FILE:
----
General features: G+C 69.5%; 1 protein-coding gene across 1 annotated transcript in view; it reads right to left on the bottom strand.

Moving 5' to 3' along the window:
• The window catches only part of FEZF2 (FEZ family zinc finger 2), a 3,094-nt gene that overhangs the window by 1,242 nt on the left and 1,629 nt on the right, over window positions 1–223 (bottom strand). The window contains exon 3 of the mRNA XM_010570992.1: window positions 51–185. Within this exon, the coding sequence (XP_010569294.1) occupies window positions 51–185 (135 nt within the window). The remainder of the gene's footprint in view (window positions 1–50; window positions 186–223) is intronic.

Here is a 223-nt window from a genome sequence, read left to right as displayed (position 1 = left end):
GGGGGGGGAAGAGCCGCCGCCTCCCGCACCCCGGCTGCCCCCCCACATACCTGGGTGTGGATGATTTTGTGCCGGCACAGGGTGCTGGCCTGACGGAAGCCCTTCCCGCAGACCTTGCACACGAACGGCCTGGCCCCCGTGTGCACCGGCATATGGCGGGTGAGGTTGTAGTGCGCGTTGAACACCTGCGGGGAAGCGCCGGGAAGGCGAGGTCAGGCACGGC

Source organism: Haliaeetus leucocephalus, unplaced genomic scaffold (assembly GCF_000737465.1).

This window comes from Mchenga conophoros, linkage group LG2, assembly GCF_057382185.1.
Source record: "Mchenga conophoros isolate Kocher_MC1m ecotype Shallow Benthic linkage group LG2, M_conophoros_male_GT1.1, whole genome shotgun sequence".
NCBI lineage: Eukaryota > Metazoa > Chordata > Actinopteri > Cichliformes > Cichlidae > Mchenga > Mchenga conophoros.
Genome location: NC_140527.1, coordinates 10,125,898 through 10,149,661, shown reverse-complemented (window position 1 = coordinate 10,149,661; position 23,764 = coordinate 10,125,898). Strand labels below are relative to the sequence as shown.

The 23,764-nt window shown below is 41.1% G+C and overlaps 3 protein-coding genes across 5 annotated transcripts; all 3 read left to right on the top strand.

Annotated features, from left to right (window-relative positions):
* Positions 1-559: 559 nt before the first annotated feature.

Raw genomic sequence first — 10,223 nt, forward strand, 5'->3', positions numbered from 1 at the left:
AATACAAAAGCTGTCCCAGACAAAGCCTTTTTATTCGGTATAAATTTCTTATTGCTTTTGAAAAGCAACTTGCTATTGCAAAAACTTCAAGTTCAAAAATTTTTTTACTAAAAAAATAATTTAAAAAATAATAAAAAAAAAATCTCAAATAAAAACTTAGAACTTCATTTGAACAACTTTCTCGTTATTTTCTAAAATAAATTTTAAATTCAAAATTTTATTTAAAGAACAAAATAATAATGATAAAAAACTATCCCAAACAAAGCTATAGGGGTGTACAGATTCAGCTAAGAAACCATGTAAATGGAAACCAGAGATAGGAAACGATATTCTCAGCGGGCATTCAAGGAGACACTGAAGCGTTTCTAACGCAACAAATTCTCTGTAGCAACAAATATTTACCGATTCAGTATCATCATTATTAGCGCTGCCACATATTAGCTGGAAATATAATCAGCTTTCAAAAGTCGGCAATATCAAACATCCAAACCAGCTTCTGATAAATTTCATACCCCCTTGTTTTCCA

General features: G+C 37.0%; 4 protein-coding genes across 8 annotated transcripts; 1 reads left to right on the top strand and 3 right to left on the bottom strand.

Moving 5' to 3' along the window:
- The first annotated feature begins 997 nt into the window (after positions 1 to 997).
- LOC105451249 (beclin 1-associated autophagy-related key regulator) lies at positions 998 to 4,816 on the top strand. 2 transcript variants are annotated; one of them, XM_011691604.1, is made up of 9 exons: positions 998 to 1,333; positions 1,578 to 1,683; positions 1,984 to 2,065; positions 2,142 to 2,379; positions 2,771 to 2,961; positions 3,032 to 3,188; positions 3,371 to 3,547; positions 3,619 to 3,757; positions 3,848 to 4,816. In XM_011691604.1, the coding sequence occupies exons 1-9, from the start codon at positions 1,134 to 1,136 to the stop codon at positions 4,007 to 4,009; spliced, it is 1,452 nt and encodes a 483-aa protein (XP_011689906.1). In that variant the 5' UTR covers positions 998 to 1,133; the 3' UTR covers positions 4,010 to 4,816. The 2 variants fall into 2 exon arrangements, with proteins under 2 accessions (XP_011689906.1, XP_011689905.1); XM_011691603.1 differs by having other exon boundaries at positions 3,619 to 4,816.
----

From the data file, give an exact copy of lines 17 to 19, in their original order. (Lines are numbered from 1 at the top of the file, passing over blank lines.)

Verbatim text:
Moving 5' to 3' along the window:
- The first annotated feature begins 997 nt into the window (after positions 1 to 997).
- LOC105451249 (beclin 1-associated autophagy-related key regulator) lies at positions 998 to 4,816 on the top strand. 2 transcript variants are annotated; one of them, XM_011691604.1, is made up of 9 exons: positions 998 to 1,333; positions 1,578 to 1,683; positions 1,984 to 2,065; positions 2,142 to 2,379; positions 2,771 to 2,961; positions 3,032 to 3,188; positions 3,371 to 3,547; positions 3,619 to 3,757; positions 3,848 to 4,816. In XM_011691604.1, the coding sequence occupies exons 1-9, from the start codon at positions 1,134 to 1,136 to the stop codon at positions 4,007 to 4,009; spliced, it is 1,452 nt and encodes a 483-aa protein (XP_011689906.1). In that variant the 5' UTR covers positions 998 to 1,133; the 3' UTR covers positions 4,010 to 4,816. The 2 variants fall into 2 exon arrangements, with proteins under 2 accessions (XP_011689906.1, XP_011689905.1); XM_011691603.1 differs by having other exon boundaries at positions 3,619 to 4,816.